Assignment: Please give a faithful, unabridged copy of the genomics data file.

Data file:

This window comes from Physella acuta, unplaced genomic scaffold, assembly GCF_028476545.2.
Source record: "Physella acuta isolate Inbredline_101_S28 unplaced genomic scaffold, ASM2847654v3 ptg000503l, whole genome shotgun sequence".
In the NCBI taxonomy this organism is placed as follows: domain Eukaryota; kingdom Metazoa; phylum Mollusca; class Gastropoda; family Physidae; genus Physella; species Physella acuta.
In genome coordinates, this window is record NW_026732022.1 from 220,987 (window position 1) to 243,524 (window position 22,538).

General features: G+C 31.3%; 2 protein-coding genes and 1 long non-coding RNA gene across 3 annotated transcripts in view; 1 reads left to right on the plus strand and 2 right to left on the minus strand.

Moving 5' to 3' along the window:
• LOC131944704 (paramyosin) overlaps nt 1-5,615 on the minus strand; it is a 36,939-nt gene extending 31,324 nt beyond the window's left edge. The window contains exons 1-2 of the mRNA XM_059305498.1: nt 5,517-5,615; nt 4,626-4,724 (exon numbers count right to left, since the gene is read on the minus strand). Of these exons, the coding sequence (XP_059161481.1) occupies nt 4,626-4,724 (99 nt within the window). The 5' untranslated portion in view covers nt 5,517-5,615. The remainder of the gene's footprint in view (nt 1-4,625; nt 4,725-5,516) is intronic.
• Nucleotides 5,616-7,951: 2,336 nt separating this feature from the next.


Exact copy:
This window comes from Physella acuta, unplaced genomic scaffold, assembly GCF_028476545.2.
Source record: "Physella acuta isolate Inbredline_101_S28 unplaced genomic scaffold, ASM2847654v3 ptg000503l, whole genome shotgun sequence".
In the NCBI taxonomy this organism is placed as follows: domain Eukaryota; kingdom Metazoa; phylum Mollusca; class Gastropoda; family Physidae; genus Physella; species Physella acuta.
In genome coordinates, this window is record NW_026732022.1 from 220,987 (window position 1) to 243,524 (window position 22,538).

General features: G+C 31.3%; 2 protein-coding genes and 1 long non-coding RNA gene across 3 annotated transcripts in view; 1 reads left to right on the plus strand and 2 right to left on the minus strand.

Moving 5' to 3' along the window:
• LOC131944704 (paramyosin) overlaps nt 1-5,615 on the minus strand; it is a 36,939-nt gene extending 31,324 nt beyond the window's left edge. The window contains exons 1-2 of the mRNA XM_059305498.1: nt 5,517-5,615; nt 4,626-4,724 (exon numbers count right to left, since the gene is read on the minus strand). Of these exons, the coding sequence (XP_059161481.1) occupies nt 4,626-4,724 (99 nt within the window). The 5' untranslated portion in view covers nt 5,517-5,615. The remainder of the gene's footprint in view (nt 1-4,625; nt 4,725-5,516) is intronic.
• Nucleotides 5,616-7,951: 2,336 nt separating this feature from the next.